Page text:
Before he came to Catholic Charities of Eastern Washington, Rob spent four years as a program evaluator with Catholic Relief Services in Africa, Asia and Latin America. That followed two years serving with the Jesuit Volunteer Corps (JVC) in rural Oregon and North Central Mexico. JVC has a reputation for "ruining volunteers for life," by instilling a commitment to justice, said Rob, noting that it led him to work in Catholic social services.
A native of New York City, born and raised Catholic, Rob graduated from Fairfield University, a Jesuit school in Connecticut, in 1991.
When Rob came to Catholic Charities of Eastern Washington in 1999, there were 41 staff, compared with 480 today. When he started, there were nine apartment complexes. Now there are 67. When he started, the annual budget was $4 million. Now it is $50 million with 60 percent of funding from government sources and 40 percent from private philanthropy, raised at the Christmas Collection in December, the Gala in May and year-round donations from individuals, groups and corporations.
Along with the growth in homelessness from a lack of affordable housing, an increase in rents, low and non-livable wages and a lack of mental health treatment, Catholic Charities has worked to provide housing.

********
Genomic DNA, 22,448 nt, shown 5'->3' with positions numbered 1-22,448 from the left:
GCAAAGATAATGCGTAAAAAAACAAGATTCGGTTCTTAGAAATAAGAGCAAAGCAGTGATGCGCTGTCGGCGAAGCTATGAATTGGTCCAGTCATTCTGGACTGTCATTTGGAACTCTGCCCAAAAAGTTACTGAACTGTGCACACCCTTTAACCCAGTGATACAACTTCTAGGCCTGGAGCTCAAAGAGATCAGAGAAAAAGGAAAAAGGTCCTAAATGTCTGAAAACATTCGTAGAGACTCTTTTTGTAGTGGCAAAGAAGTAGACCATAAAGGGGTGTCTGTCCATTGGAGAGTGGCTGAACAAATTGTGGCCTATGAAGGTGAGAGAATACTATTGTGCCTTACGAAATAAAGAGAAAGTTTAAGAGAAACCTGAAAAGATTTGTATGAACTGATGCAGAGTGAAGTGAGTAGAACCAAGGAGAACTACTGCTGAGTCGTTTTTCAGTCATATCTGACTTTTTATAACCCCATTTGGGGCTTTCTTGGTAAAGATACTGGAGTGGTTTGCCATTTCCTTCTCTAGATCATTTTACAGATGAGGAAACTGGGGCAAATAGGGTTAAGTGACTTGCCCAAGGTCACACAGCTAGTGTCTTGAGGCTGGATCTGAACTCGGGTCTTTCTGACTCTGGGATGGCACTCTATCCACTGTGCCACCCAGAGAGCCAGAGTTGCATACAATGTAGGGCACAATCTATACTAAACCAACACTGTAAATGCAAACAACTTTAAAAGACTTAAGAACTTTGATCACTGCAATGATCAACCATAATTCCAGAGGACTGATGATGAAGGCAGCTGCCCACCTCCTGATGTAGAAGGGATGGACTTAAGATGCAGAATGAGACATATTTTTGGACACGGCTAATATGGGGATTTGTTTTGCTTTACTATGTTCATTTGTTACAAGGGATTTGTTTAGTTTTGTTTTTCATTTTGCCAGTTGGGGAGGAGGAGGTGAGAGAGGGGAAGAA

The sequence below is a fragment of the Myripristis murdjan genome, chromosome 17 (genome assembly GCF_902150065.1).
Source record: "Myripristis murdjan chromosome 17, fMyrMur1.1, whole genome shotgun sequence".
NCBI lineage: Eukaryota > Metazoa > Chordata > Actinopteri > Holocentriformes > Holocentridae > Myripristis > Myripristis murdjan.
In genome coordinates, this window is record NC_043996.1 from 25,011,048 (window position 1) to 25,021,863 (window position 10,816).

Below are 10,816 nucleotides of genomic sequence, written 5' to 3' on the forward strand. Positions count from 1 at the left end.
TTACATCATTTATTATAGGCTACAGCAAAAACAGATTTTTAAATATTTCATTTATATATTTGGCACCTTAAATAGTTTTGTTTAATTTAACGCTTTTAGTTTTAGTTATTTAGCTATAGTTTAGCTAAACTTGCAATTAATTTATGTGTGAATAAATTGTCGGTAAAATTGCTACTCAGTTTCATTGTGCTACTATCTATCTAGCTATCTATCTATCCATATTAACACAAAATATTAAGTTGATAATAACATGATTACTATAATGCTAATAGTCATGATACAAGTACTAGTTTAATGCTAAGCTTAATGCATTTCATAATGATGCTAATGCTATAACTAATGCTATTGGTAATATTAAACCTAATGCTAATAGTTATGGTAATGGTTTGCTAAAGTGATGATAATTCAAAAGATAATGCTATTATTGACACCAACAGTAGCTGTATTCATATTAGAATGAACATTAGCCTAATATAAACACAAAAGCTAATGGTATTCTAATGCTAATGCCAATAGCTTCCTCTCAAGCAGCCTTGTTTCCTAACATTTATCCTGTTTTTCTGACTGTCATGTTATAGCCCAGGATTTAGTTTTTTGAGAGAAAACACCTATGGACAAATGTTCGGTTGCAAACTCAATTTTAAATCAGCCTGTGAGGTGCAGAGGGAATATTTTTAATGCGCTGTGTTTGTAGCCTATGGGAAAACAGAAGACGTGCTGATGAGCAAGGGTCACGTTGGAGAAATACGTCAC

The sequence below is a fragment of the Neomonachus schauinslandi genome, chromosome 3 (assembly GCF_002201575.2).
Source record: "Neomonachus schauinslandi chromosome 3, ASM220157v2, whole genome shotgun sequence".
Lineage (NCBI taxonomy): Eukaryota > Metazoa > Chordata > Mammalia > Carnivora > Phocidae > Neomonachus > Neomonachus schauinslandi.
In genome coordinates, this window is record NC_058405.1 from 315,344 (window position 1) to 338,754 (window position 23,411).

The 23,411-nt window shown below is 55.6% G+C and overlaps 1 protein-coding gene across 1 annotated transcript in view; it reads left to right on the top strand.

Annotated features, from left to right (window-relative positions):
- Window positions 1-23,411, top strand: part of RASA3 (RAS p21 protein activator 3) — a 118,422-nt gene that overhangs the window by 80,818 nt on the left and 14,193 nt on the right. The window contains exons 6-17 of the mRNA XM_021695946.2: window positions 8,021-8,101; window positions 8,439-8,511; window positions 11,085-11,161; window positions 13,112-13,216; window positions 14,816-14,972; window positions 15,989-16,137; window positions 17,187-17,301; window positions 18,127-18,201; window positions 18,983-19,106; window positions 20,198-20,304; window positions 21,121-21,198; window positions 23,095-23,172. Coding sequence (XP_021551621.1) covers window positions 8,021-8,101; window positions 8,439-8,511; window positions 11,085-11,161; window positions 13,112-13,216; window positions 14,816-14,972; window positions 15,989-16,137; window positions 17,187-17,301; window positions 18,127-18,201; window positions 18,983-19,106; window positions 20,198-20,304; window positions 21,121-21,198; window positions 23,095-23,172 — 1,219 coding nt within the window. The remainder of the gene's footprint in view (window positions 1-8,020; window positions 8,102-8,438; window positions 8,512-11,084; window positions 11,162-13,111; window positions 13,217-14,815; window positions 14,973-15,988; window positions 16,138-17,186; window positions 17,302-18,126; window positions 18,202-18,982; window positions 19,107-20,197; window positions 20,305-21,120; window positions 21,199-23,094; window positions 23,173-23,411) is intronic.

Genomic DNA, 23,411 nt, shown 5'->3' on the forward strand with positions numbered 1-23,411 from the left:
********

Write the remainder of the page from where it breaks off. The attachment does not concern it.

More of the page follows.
"Catholic Charities goes to marginalized people in places no one goes. We provide a voice for the voiceless and make visible the invisible," Rob said. "We have continued to do that through the 30-year career of Donna Hanson and her predecessors as CEOs of Catholic Charities.
"We provide 3,000 units of housing in Eastern Washington, and 5,000 men, women and children will put their heads on Catholic Charities pillows tonight in Eastern Washington," he said.
Those units provide housing for families, farmworkers, seniors, veterans, disabled and homeless individuals and families.
Catholic Charities has been a leader in building housing since the 1960s, and has been building housing for the homeless since 2012. Funding to build housing for the homeless is available through the tax credit program in Washington.